Prof. Dr. Hans Joosten
University of Greifswald, Germany
Hans Joosten studied biology and worked as academic researcher and policy officer in the Netherlands. Since 1996 he has lead the Department of Peatland Studies and Palaeoecology at Greifswald University (Germany), and since 2008 as an Extraordinary Professor. A key research topic of his group is the development of paludiculture (a term he coined in 1998). In 2016 he edited, together with Wendelin Wichtmann and Christian Schröder, the first textbook on paludiculture. Hans Joosten is Secretary- General of the International Mire Conservation Group and since 2009 has been intensively involved in UNFCCC and IPCC, especially with respect to emissions from organic soils, and in FAO in advancing climate-responsible peatland management.
In his keynote speech, Hans Joosten will elaborate how the concept of paludiculture has developed from a niche management option into an inevitable and comprehensive policy strategy to comply with the Paris Agreement and the Sustainable Development Goals. Both political and technical progress has been impressive but is still far from sufficient. Hans will discuss the constraints, challenges, options and perspectives to scale up paludiculture worldwide to reach the ultimate goal: having all peatlands wet again by 2050.
European Commission, Belgium
Zélie Peppiette is based in Brussels and works in the Directorate-General for Agriculture and Rural Development of the European Commission. She is advisor to the Deputy Director-General in charge of sustainability, income support and rural development. Among many other tasks, she has been instrumental in setting up Round Tables on the Green Architecture of the Common Agricultural Policy (CAP) of the European Union in 2018-2019, facilitating exchange between agricultural and environmental stakeholders.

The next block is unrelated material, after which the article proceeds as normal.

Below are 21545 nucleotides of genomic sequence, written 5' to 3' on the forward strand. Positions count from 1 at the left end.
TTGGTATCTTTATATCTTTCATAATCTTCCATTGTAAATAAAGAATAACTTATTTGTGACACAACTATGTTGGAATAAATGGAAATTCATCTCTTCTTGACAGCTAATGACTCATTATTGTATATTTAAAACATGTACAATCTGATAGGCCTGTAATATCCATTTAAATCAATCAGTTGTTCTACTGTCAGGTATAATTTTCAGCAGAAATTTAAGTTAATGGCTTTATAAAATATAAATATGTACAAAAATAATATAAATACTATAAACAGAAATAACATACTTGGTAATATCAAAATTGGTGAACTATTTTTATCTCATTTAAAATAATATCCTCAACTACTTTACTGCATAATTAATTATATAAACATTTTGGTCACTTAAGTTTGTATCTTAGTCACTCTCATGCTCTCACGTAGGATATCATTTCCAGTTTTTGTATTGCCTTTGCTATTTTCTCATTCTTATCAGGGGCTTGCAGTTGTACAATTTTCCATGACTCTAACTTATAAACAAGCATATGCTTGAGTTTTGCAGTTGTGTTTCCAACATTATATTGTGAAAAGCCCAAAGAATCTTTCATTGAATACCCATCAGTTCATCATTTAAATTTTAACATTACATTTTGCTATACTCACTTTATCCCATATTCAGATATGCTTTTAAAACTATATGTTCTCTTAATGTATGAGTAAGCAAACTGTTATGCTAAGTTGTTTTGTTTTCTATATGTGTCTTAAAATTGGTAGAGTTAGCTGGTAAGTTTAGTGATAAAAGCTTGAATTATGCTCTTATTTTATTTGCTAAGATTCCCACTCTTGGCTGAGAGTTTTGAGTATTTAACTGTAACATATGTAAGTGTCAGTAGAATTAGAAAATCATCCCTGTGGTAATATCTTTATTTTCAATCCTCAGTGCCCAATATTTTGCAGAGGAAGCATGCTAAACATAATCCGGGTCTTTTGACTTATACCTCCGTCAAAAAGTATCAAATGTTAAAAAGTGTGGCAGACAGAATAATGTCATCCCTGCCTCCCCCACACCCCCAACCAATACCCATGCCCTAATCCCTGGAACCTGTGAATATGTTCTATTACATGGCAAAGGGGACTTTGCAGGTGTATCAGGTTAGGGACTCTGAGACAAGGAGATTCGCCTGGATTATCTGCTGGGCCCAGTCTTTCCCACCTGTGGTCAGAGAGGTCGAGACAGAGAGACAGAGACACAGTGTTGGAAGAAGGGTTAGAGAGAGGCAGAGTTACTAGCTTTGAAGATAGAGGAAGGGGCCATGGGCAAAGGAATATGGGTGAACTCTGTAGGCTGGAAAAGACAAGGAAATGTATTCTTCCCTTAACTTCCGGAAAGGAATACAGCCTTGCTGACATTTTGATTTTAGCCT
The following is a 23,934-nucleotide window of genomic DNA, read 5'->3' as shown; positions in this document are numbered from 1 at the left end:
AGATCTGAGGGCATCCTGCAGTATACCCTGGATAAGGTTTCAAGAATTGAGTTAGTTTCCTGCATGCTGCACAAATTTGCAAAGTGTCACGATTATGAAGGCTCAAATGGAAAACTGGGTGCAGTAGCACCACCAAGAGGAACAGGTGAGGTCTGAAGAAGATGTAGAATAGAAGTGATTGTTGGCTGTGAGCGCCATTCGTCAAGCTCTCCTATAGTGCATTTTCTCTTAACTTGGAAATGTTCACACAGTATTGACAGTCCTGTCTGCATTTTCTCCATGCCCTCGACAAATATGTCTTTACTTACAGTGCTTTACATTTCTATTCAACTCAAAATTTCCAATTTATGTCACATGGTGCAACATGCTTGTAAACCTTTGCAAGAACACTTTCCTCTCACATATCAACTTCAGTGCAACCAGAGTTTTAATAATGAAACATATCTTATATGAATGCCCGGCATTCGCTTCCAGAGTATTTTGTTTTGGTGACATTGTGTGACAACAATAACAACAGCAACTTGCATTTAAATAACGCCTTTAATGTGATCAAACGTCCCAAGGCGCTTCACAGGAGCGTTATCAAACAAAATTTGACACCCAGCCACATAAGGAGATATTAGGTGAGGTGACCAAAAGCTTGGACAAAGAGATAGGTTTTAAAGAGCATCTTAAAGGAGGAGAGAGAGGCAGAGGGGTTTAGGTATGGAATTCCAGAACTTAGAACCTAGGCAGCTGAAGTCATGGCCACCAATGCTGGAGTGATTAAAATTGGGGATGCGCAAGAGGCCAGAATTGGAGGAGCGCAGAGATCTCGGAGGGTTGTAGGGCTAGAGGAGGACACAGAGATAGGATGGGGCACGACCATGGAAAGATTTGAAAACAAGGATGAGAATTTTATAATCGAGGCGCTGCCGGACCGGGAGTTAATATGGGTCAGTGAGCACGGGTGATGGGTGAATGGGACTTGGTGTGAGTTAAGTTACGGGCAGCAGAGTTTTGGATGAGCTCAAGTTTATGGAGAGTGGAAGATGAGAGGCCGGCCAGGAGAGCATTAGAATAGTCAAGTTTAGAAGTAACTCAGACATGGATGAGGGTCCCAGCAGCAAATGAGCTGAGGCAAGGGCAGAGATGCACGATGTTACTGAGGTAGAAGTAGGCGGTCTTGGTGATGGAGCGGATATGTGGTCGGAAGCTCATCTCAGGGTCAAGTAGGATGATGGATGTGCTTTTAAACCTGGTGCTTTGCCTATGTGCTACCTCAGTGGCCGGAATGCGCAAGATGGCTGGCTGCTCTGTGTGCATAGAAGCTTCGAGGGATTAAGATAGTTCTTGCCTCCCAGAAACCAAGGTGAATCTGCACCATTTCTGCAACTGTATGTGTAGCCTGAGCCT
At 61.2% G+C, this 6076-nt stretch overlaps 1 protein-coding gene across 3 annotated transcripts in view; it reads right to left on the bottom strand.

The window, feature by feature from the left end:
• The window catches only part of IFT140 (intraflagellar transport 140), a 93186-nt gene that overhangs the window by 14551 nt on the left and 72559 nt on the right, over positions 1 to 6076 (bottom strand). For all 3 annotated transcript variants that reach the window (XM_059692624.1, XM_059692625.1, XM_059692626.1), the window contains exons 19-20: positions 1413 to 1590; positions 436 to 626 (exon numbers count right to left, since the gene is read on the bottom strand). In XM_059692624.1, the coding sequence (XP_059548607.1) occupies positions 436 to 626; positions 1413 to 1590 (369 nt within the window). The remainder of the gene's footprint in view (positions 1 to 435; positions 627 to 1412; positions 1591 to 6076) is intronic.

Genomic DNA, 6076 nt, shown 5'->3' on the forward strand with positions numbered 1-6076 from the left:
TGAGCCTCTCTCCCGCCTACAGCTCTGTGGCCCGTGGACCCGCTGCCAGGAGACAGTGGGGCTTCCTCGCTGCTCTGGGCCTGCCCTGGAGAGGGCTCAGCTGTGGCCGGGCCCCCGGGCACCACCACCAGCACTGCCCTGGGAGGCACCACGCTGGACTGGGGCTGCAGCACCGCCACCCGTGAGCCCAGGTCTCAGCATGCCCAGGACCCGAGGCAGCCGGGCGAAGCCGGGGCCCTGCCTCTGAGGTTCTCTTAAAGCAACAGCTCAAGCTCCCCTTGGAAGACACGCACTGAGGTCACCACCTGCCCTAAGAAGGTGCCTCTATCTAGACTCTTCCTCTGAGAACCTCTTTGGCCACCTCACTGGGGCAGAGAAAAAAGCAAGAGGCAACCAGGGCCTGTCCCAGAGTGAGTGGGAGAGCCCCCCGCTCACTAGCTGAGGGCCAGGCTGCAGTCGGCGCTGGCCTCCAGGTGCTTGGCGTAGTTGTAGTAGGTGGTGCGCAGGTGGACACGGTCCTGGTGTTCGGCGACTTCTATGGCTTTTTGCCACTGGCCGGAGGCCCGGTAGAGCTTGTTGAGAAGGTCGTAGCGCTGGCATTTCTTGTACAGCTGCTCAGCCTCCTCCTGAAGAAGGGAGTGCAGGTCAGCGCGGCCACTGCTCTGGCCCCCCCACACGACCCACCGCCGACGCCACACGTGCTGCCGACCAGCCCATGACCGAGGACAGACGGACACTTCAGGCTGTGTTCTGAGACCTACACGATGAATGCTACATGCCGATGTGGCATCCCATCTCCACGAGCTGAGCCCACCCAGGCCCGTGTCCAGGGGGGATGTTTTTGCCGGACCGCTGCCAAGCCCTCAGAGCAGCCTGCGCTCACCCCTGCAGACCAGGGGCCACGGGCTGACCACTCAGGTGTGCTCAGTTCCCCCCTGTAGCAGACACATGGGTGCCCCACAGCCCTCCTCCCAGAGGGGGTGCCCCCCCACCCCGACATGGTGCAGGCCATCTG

She will consider the implications of the future EU policy framework on peatland use in the EU, in particular how the Common Agricultural Policy may affect peatlands and paludiculture.
Dr. Bärbel Tiemeyer
Dr. Bärbel Tiemeyer studied Land Management and Environmental Protection at Rostock University and Sustainable Management of the Water Environment at the University of Newcastle upon Tyne. After returning to Rostock for her PhD, she has been working at the Thünen-Institute since 2010. The Institute of Climate-Smart Agriculture is responsible for the sectors agriculture and LULUCF of the German GHG inventory. She heads this institute’s Peatland Group. Besides conducting research projects on GHG fluxes, hydrology and water quality, the group is responsible for deriving emission factors and regionalisation methods for organic soils in the greenhouse gas inventory.
Bärbel Tiemeyer gave a keynote on GHG emissions from organic soils in Germany – status quo and mitigation options – presenting the current methodology for organic soils in the GHG inventory and its underlying data. Spatial data comprise high resolution maps of land-use, type of organic soil and a map of mean annual water table. Emissions of CO2, N2O and CH4 were synthesized from a large data set. Further, results of recent projects on different management options including water management by ditch blocking and submerged drains in grasslands and paludiculture will be presented and discussed.
Prof. Dr. Kristiina Regina
Natural Resources Institute Finland (Luke), Finland
Kristiina Regina is an environmental scientist employed by the Natural Resources Institute Finland (Luke). She has studied GHG fluxes and their mitigation on drained peat soils since 1992 but has studied widely soil management options also on mineral soils. Her work has been a combination of experimental work, development of the greenhouse gas inventory and studying the incentives for climate smart land use. She started the first field experiments on paludiculture in Finland. She is a member of the Finnish Climate Change Panel since 2016 but has even earlier served as a link between researchers and policy makers.
Kristiina Regina will discuss current and future peatland use in Europe reflecting on socioeconomic implications, and with a particular focus on the Nordic perspective.